Common Ear Disorders in Dogs
Is you dog constantly scratching at its ears, shaking its head or rubbing its head against the furniture?
If so! Chances are your poor dog has a common ear disorder that can be promptly taken care of.
Ear infections are common in dogs and can cause everything from painful constant scratching to “stinky ears.”
There are several things that can cause these problems such as allergies, parasites, bacteria, microorganisms, heredity disorders and foreign objects.
Many of the “long eared” dogs are prone to many types of infection such as the Cocker Spaniel and the Basset Hound. Hairy eared dogs such as poodles and schnauzers are prone to ear wax build up and other ear problems.
These dogs are known to have what is called heredity disorders and need to have their ears checked and cleaned on a regular basis in order to prevent serious problems.
Some dogs have allergy problems and this can cause the ears to itch and become inflamed. If your dog has a tendency toward allergies either from its food or pollen in the air and you notice an ear problem beginning, contact your vet at once.
Common ear problems such as ear mites (actually more common in cats than dogs) can be treated with over-the-counter products or a prescribed product from your vet.
If you are unfamiliar with ear mites, they are a parasite, hard to see by the human eye, but leave dark brown debris in the ear that resembles coffee grounds. Ear mites cause severe itching in the ear.
If your dog spends a great deal of time outdoors and has the opportunity to run through weeds and thick brush. Be on the lookout for things like “foxtails” which can cling to the fur, get between your dog’s toes and get into the ear canal.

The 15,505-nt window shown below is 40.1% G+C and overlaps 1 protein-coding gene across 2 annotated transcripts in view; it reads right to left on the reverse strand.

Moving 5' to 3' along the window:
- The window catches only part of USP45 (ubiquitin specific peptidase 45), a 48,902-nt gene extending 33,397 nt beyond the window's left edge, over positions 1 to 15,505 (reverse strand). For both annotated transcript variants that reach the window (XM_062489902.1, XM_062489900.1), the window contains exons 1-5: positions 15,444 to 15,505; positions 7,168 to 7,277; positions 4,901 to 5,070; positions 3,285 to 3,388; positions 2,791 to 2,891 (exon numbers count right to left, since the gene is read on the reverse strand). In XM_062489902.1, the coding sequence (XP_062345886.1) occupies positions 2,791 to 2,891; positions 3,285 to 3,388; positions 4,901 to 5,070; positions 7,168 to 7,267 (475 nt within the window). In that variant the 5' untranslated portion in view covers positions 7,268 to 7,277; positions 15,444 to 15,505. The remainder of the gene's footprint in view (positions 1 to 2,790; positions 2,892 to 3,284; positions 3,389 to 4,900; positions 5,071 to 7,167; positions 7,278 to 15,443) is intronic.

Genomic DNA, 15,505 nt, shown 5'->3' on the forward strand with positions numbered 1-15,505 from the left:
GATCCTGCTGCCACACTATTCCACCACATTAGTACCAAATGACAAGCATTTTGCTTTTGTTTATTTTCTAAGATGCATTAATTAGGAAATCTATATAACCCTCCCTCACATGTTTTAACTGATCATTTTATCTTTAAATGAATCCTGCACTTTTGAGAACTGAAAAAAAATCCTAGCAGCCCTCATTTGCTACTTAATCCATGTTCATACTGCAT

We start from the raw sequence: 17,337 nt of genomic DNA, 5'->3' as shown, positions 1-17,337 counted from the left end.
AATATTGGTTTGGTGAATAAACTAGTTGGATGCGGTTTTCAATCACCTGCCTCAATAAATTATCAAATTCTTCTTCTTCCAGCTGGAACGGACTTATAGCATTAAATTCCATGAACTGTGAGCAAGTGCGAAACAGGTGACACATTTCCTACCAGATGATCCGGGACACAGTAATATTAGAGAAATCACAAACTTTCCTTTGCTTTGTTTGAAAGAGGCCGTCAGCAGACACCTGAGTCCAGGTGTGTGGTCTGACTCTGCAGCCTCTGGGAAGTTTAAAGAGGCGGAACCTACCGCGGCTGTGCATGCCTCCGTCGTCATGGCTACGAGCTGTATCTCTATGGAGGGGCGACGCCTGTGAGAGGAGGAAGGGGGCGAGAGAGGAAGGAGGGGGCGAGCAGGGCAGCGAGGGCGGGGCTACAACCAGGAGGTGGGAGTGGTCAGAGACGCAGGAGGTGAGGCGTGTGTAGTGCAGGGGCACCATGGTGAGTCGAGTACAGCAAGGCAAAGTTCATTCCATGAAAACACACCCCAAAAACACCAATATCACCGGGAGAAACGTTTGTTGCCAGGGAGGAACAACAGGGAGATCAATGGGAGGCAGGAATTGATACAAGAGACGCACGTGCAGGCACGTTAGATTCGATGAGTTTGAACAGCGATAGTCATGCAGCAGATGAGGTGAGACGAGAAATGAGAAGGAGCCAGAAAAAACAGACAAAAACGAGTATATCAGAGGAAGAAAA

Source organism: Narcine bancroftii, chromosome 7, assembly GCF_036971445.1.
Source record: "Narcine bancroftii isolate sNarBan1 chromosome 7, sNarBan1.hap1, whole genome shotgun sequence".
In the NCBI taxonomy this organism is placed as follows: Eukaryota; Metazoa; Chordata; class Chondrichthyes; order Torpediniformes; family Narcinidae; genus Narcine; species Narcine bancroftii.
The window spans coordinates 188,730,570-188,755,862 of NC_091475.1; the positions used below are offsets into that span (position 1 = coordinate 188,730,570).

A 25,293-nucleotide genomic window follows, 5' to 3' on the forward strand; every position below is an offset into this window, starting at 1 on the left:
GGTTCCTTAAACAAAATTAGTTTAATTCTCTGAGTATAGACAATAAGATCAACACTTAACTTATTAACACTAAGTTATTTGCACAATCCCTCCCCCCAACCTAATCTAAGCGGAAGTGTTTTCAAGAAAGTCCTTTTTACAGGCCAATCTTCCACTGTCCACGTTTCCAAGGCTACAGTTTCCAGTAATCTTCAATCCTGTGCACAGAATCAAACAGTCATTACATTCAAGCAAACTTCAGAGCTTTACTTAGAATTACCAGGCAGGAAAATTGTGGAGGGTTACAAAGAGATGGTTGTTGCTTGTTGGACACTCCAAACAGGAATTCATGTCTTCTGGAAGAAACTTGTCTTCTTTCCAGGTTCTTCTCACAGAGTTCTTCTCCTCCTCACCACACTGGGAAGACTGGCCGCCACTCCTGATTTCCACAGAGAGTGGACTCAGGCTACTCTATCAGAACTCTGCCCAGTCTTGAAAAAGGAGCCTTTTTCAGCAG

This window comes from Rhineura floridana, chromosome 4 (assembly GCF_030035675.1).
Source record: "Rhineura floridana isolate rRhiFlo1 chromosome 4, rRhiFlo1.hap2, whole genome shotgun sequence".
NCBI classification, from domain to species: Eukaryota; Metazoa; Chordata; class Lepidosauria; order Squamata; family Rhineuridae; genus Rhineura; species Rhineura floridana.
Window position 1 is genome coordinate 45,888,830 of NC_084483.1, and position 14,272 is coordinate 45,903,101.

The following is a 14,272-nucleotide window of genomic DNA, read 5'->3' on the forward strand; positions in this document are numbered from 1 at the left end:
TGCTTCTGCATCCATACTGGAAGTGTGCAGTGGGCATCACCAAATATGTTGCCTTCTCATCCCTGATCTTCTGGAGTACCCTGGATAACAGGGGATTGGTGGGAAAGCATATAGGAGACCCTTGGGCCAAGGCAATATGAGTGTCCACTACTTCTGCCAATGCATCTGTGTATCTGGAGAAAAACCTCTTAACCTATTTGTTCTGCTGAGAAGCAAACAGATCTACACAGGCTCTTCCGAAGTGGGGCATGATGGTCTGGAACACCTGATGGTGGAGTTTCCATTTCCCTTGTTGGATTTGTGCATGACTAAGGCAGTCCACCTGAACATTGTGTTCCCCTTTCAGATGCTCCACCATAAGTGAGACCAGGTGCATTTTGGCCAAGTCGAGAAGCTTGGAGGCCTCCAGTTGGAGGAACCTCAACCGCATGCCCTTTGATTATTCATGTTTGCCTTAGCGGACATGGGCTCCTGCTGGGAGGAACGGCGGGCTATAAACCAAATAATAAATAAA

If your dog gets some foreign debris in its ear and it is not lying on the surface of the ear and can easily be removed with tweezers, do not take a chance and try to remove it yourself.
Doing this may cause more harm than good and create a serious problem for your dog and a big vet bill for you.
Foxtails are extremely dangerous in the ear as they are thorny and if all of it is not removed can create an infection.
Due to the unique L-shape of a dog’s ear (a vertical canal meets a horizontal canal and goes into the eardrum) dogs can suffer from moisture problems. Poor ear drainage and changes in the humidity can cause bacteria and microorganisms to inflame the outer ear canal. Your vet can prescribe eardrops to solve these problems.
So what can you do to help prevent some of these problems?
Check your dog’s ears every time you bathe or brush your dog. A healthy ear is pink in color and should not smell or have any kind of build up in it.
A cotton ball soaked in an ear cleaning solution and rubbed around the inner ear is a good way to clean out dirt, clean only as far as you can see into the ear. DO NOT probe deep into the ear canal either with the cotton ball or a Q-Tip.
Poking further than you can see is only asking for trouble as you may be packing earwax into the ear canal or pushing other debris into it. Leave the probing to your vet.
There are liquid ear cleaners in the market place that you can purchase. Pour into the ear until it fills up, gently rub the ear to break up any dirt or debris and then let your dog shake its head to get rid of the fluid. Do this for both ears and then give your pet a well-deserved treat.
By keeping a constant check on your dog’s ears and doing some maintenance yourself you can reduce the chances of possible infection and save your dog from a painful experience.